It’s late, I know. I made this a month ago and I’m afraid fresh corn season is nearly, if not already, at its end. I’m sorry.
Timing is to food, as location is to real estate. Well, it may not be everything, but it certainly helps when you try to eat local, fresh food. Hopefully someone, somewhere within the blogosphere that peeks in on Savoring Today, will still have fresh corn on the cob available. In my humble opinion, this is the second best way to enjoy in-season corn—fresh off the grill with plenty of butter is my first choice. However, this is the very best way to enjoy the leftovers, which is what inspired this recipe in the first place.
Most Saturdays you will find us at the farmers market searching for three specific flavors that speak summer to me like nothing else.
♥ Sweet, crisp watermelon, red as a ruby and thump-tastic. You can always tell you’ve got a good one when it begins to split under the pressure of the knife. Unfortunately, this was not the year for watermelon and we did not experience such bliss.
♥ Sun-kissed peaches, so plump the juice runs down your hand all the way to your elbow, which means you have to move fast because it’s harder to lick off your elbow. We had one small bag from our favorite farmer in Palisades that came close, but the weather didn’t cooperate with orchard farmers for a stellar crop.
♥ Last but not least, is corn on the cob, which is the star of Corn & Green Chile Chowder. Growing up on a farm, we ate corn so sweet and tender it barely needed the heat of cooking to be ready for the table. One ear was never enough and that’s the experience I long for every summer—young, supple kernels exploding with flavor so sweet it borderlines on dessert. Every bite satisfies as you consume row upon row before surrendering the bare cob. No matter what else you’re having, it’s the best thing on your plate.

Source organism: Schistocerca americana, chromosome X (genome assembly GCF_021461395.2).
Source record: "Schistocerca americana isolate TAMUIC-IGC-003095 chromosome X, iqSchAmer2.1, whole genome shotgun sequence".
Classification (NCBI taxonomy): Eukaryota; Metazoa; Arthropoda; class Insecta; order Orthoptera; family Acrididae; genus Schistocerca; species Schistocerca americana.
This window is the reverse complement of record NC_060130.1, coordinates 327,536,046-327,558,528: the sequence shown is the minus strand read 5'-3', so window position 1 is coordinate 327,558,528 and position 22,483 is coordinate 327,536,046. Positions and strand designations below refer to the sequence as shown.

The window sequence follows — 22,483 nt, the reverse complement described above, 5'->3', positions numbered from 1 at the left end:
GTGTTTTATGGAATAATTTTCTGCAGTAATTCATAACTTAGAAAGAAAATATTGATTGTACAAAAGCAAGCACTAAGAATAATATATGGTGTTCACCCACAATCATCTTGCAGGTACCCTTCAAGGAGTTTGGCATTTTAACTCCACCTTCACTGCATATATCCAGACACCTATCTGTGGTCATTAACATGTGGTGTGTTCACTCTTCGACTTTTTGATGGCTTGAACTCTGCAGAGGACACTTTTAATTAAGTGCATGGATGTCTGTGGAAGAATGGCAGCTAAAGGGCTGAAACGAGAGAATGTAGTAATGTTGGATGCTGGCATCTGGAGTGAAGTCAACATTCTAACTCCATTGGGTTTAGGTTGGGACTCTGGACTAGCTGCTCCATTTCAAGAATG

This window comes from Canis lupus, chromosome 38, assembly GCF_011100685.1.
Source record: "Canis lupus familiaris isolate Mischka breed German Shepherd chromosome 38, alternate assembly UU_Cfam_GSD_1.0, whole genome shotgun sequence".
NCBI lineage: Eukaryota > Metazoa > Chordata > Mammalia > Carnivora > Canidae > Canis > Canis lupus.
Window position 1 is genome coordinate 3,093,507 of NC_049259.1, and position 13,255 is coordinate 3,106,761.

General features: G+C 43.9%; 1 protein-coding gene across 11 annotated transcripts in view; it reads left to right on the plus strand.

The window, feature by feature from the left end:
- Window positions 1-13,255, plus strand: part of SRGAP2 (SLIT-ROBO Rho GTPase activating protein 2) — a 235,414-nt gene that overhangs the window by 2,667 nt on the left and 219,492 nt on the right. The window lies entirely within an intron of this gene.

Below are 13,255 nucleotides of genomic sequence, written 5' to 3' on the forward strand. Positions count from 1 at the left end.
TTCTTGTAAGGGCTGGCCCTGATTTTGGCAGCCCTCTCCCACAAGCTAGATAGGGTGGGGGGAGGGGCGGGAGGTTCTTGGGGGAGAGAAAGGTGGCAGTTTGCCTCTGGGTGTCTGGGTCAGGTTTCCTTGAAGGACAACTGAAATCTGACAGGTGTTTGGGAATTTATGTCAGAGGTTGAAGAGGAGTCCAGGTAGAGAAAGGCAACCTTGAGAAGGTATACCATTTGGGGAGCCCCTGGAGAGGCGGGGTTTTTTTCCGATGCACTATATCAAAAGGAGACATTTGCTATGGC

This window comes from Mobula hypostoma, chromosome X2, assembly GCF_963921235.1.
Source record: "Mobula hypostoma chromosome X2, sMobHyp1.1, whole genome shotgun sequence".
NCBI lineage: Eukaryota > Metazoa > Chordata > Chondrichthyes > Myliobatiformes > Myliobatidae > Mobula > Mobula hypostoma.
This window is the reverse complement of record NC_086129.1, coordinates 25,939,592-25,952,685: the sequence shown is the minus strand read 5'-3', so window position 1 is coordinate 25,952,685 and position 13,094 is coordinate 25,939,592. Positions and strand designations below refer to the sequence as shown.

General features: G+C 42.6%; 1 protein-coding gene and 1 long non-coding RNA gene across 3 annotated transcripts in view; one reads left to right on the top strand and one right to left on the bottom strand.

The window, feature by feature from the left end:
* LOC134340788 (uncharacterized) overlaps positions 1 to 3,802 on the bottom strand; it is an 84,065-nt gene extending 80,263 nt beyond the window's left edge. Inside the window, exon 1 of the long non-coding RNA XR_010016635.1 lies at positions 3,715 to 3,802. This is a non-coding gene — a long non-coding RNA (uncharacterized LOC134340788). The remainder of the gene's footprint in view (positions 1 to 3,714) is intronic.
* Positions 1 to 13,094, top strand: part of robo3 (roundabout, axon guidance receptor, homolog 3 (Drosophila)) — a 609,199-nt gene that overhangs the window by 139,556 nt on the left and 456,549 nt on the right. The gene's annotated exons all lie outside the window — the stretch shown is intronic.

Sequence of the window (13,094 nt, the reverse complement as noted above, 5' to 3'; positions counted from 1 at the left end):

Good food doesn’t just satisfy, it inspires.
We fired up the grill to roast this perfect bounty and I was one happy girl. It was so good, we had to capture every last ray of sunshine held within, so the leftovers became chowder. With the perfect taste of summer ladled in my bowl—grilled corn, roasted chilies, cauliflower, and smoky bacon—it didn’t even matter that it was still almost 90° outside.
Oh yes, cauliflower! I almost forgot the secret ingredient I subbed for potatoes. As much as I love corn, it is starchy enough, so I didn’t want to add potatoes, yet the soup still had to be silky and comforting. Cauliflower is an ideal substitute to add vegetable texture and fiber without altering the pure corn flavor. The assortment of chilies was to entice my sweetheart, he’s a bigger fan of chilies than corn (sometimes I think his blood runs green).
The chilies are optional, so if you’re a corn chowder purist, the recipe works just as well without them. Like the heat? Sub one or two chipotle chilies in adobo for the roasted peppers, but be careful not to overpower the corn—afterall, it’s the reason we’re taking the time to boil corn cobs here. Corn & Green Chile Chowder is layered with summer flavor throughout with sweet spice and creamy comfort all the way to the bottom of the bowl.
**Check recipe notes to make this recipe dairy-free.Print
Corn & Green Chile Chowder